Too intellectualist a view invites us to adopt noxiously comfortable opinions about ourselves. Suppose our implicit classist Daniel asks himself, "Do I believe that the working poor deserve equal respect?" He notices that he is inclined sincerely to judge that they deserve equal respect. Embracing intellectualism about belief, he concludes that he does believe they deserve equal respect. He can say to himself, then, that he has the attitude that philosophers care about most – belief. Maybe he lacks something else. He lacks "alief" maybe, or the right habits, or something. But based on how philosophers usually talk, you'd think that's kind of secondary. Daniel can comfortably assume that he has the most important thing straightened out. But of course he doesn't.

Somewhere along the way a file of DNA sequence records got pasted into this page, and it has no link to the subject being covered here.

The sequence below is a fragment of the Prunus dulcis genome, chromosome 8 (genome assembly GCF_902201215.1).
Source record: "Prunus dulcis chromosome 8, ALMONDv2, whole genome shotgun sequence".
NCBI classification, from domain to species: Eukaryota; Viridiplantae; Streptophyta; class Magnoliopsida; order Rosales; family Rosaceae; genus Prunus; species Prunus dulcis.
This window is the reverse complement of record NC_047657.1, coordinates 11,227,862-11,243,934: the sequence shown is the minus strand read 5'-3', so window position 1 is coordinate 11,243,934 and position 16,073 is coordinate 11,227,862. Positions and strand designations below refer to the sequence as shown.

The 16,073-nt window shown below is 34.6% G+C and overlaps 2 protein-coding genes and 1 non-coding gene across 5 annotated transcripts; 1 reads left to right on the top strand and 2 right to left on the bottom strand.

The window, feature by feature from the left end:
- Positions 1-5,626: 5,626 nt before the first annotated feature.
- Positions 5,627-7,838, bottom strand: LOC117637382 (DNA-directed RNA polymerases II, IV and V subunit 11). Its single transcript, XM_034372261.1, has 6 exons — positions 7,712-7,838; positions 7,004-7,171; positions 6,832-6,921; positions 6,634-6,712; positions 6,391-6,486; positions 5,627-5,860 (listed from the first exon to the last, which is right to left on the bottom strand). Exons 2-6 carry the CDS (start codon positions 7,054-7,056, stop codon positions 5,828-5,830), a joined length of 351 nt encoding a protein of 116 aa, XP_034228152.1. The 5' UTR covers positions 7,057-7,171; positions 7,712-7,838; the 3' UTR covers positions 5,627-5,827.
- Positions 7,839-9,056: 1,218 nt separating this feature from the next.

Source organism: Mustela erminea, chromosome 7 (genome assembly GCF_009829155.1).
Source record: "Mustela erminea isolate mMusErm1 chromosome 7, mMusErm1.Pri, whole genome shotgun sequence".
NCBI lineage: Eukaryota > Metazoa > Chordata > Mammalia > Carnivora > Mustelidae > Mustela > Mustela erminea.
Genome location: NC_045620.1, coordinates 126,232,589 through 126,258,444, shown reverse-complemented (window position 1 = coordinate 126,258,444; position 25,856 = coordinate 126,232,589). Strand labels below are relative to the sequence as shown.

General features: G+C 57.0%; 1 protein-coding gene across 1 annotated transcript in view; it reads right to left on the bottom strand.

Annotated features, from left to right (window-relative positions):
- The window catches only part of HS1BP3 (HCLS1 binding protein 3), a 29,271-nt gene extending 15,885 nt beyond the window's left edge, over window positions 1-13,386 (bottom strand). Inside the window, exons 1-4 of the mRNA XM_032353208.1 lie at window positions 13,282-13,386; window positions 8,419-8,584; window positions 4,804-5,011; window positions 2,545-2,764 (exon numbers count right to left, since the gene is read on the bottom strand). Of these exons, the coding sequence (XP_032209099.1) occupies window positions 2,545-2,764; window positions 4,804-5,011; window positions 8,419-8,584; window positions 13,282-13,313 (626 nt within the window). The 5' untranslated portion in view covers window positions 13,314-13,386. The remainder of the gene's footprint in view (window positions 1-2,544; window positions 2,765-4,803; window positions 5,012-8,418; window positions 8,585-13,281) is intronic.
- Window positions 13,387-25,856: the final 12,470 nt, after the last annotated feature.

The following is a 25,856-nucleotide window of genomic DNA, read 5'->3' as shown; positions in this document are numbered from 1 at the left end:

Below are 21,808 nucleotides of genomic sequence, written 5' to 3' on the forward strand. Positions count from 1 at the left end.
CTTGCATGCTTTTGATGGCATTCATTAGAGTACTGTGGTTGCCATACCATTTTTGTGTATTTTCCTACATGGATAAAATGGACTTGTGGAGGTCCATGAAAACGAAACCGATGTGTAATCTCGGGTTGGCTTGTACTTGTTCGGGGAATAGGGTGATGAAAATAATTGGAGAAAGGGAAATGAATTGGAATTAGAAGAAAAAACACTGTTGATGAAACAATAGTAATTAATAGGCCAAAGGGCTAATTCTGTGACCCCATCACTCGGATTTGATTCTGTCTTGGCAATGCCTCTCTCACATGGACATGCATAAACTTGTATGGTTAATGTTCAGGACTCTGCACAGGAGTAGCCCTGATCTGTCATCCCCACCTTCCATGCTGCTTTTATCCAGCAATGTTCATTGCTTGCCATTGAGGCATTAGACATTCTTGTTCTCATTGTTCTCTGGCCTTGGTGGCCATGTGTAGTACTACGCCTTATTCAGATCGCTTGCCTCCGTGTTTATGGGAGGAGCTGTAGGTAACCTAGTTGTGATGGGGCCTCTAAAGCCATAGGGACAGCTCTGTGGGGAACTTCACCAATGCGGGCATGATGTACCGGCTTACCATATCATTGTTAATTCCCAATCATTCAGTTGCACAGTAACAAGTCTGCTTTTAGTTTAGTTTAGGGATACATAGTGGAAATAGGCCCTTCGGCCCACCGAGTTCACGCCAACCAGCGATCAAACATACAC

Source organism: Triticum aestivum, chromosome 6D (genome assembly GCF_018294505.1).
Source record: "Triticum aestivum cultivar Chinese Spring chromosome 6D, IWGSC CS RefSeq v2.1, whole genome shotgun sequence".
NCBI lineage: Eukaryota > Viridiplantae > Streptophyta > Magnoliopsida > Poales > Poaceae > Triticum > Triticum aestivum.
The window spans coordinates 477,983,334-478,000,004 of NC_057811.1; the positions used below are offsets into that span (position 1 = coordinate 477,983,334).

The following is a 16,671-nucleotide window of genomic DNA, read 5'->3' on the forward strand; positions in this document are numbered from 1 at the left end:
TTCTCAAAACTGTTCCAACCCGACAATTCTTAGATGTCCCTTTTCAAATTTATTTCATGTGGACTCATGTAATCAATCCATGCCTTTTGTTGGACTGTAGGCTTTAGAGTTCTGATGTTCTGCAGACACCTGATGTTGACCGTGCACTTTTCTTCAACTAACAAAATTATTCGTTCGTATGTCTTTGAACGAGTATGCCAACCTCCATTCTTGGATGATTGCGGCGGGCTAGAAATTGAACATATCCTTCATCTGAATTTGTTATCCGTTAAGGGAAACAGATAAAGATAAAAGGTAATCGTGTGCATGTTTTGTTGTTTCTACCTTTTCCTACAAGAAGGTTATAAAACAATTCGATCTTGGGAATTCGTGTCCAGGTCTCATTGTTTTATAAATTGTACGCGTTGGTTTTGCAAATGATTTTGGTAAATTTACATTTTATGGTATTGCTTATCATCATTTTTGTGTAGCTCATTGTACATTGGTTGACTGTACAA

Intellectualist philosophers can deny that Daniel does have the most important thing straightened out. They can say that how Daniel treats people matters more than what he intellectually endorses. But if so, their choice of language mismatches their priorities. If they want to say that the central issue of concern in philosophy is, or should be, how you act in general, then the most effective way to encourage others to join them in that thought is to build the importance of one's general patterns of action right into the foundational terms of the discipline.

    Branch 2.